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When Working Memory Retires

by Tom Crowley

Table of Contents
Table of Contents
parts: 1, 2, 3, 4


Brian’s motel was about a mile from the Mayo Clinic in Rochester, Minnesota. On Monday a physician took his history and did a neurologic examination. A tech drew blood, and another ran an MRI.

A gentle, soft-spoken young woman wearing a short white coat, but otherwise like the young Marta with straight black hair and finely wrought face, conducted Tuesday’s five-hour test session. Where are we now? Count down from one-hundred by sevens. Connect the dots on the screen, starting with number one, then two, and so on. Tap your finger on this spot as fast as you can until I tell you to stop.

On Wednesday a psychiatrist confirmed Brian’s fears, discussing the increasing help he’d need.

* * *

He told his Department chair, “That’s a kind offer, but a retirement party for me now would be a wake. I really don’t want one.”

He brought cardboard boxes to the office one Sunday morning when he’d be alone. He filled them with a few books, his three Best Teacher of the Year plaques, the pen and clock that had sat on his desk for years, his old Rolodex and calculator, his personal laptop, and six pictures of himself and Marta in the Boundary Waters. He placed the boxes in the car’s trunk and never returned.

* * *

With a part-time housekeeper and the Visiting Nurse Agency sending twice-a-week help, Brian stayed in his home another year. Then one day he got up from his living-room reclining chair to get a warmer sweater from the bedroom. A ten-dollar bill had been on his dresser. It was gone.

He charged into the restroom where the nurse, the fat one with the stringy black hair and some impossible Greek name, was replacing a pill bottle. “What the hell did you do with my ten-dollar bill,” he demanded.

She smiled — too sweetly — and said, “Mr. Jorgenson, it’ll turn up. Sometimes patients mislay things and blame us, but you’ll find it.”

Brian got so mad. She was blaming him for stealing his own ten dollars, so he slapped at her face, but she turned her head, and he accidentally hit her nose. She cried when she looked in the bathroom mirror and saw that damned blood, but it was her own fault, the way she turned. She grabbed her stuff and ran out the front door, still crying.

Going to bed that night, Brian found the ten dollars on his nightstand. She must have dropped it there when she heard him getting up in the living room.

Two days later a new social worker came to Brian’s home, a very gentle, very big, very muscular young man. He said, “Yesterday Rice County Social Services was appointed as your legal guardian. Visiting Nurses won’t be coming—”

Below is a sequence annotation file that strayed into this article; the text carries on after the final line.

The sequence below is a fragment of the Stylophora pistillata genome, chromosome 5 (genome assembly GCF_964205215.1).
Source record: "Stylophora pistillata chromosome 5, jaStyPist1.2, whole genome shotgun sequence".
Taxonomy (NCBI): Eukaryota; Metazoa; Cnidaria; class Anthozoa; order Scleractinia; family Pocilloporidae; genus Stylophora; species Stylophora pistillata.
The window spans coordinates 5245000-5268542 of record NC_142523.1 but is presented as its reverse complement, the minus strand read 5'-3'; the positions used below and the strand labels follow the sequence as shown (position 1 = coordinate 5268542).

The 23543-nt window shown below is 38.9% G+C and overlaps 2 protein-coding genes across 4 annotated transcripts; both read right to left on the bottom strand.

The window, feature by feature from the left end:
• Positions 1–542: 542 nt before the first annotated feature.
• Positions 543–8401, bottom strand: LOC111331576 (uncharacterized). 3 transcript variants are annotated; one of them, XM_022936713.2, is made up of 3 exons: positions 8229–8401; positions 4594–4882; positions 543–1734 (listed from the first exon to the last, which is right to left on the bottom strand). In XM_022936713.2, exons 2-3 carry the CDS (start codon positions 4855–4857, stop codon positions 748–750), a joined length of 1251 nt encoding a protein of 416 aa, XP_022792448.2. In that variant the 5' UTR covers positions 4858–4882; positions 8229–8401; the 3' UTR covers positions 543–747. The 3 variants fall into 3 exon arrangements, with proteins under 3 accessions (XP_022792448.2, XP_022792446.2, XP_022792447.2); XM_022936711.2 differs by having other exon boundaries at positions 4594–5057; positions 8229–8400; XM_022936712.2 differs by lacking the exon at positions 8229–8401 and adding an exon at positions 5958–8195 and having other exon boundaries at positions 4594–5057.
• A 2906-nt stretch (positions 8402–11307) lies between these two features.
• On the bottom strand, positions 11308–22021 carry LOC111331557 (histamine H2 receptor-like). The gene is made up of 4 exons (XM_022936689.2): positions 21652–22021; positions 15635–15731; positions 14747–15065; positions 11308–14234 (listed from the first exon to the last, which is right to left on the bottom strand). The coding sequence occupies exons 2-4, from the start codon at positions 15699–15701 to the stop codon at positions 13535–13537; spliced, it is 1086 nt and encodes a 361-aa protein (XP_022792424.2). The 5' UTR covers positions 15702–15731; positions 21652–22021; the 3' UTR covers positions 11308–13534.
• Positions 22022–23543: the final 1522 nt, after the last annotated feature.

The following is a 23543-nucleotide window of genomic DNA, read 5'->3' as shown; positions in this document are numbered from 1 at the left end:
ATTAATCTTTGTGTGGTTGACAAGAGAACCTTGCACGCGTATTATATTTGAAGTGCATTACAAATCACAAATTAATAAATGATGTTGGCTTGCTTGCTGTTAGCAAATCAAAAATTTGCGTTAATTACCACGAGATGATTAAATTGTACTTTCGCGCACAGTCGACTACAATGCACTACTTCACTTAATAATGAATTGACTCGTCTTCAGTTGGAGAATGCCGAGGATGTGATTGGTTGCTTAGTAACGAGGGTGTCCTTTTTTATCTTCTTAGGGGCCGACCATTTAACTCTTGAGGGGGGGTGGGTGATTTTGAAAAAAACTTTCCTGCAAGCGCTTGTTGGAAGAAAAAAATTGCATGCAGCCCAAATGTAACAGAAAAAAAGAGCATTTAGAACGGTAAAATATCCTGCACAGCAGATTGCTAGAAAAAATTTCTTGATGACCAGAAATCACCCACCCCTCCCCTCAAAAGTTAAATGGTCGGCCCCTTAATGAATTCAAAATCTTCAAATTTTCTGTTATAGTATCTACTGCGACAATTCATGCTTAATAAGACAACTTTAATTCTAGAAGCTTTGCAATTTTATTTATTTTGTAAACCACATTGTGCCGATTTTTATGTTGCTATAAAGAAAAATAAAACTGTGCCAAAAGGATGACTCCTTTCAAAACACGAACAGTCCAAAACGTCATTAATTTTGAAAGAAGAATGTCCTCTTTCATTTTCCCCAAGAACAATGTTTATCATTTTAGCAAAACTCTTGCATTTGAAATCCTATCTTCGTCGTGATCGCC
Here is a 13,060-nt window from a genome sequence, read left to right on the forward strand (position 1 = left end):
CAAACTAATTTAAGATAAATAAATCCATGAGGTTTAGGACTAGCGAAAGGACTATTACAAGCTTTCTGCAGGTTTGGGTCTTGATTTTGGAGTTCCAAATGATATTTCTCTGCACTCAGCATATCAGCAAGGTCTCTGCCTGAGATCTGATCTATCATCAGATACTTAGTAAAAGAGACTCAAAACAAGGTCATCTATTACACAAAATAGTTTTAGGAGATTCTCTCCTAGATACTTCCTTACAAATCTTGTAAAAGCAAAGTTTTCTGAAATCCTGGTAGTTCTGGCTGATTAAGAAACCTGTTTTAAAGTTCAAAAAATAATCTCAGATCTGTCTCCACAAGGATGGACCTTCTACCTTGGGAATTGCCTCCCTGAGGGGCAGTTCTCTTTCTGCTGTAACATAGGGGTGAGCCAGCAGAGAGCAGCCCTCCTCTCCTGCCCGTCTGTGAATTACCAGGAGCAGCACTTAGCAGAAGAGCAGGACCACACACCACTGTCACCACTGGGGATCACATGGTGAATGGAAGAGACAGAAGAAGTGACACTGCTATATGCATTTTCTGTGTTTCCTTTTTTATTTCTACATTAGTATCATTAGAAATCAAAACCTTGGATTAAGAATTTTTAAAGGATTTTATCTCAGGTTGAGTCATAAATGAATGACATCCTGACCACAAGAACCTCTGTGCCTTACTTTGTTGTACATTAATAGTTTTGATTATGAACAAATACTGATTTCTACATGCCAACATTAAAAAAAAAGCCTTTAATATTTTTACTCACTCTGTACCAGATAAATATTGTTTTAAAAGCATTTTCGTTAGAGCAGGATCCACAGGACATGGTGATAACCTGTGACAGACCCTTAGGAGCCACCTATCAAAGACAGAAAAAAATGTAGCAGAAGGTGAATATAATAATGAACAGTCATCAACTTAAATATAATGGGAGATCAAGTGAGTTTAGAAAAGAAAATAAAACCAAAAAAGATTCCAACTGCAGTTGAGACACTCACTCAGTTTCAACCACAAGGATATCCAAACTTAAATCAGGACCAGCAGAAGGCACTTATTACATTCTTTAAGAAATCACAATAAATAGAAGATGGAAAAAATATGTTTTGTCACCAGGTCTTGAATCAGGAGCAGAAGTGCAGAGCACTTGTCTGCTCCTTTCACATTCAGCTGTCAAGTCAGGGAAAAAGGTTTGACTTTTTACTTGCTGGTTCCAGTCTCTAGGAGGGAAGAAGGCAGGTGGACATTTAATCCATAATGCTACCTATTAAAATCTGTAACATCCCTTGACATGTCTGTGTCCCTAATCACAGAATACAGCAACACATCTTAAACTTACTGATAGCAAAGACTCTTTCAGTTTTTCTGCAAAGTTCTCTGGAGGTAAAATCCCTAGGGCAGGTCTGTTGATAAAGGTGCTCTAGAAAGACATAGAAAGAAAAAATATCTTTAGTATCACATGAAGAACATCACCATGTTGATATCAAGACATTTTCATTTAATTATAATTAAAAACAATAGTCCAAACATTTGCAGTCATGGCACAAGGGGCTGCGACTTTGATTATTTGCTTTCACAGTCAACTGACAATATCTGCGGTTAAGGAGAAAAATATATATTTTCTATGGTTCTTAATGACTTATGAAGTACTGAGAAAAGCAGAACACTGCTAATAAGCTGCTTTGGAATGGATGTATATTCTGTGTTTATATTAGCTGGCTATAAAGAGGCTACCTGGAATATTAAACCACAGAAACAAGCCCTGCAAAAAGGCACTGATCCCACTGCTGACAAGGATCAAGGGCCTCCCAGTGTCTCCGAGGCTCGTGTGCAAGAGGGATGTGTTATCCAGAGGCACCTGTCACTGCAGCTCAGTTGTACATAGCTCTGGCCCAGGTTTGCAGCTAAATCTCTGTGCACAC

Brian interrupted, “That’s fine! That fat bitch tried to make off with ten bucks of mine.”

The worker continued, “Well, you need nurses to look after your meds, and with Visiting Nurses gone now, Social Services wants you to go into the Minneapolis Veterans Administration Nursing Home, so I’ll help you pack your things today. Then on Thursday two of us will drive you up there.”

Brian thought about telling him, “Get out of my house and go to hell,” but the guy was so damned big, and Brian had gotten so damned old, that he just went along.

* * *

Charles’ short-story anthology, The Frozen North, won the annual Best Fiction Prize from the Minnesota Booksellers Association, earning him an early promotion to Associate Professor. He saw his editor in Minneapolis several times each year, usually stopping to visit Brian, now called “Lieutenant Jorgenson,” in that huge, lovely old nursing home, its gracious grassy grounds adjoining Minnehaha Park.

Charles soon learned which long, winding corridors led to Brian’s ward, its big open dayroom and nurse’s station brightly lit by immense, south-facing windows. Shari, a nurse’s aide, perky, pretty, and plump in blue scrubs, often was leading a bingo game for patients when Charles arrived, but Brian stayed alone in his room. “He comes out for meals,” said Shari, “and we check on him hourly, but otherwise we don’t see him.”

Charles’ last visit was four months ago. Brian, then seventy-three, sparse hair cut short, lay in bed in a white undershirt and rumpled gray suitcoat wildly mismatched to woolen trousers, black with white pinstripes. Its shade drawn, the room was lit only by the open door to the dayroom and a silent unwatched TV replaying old football games.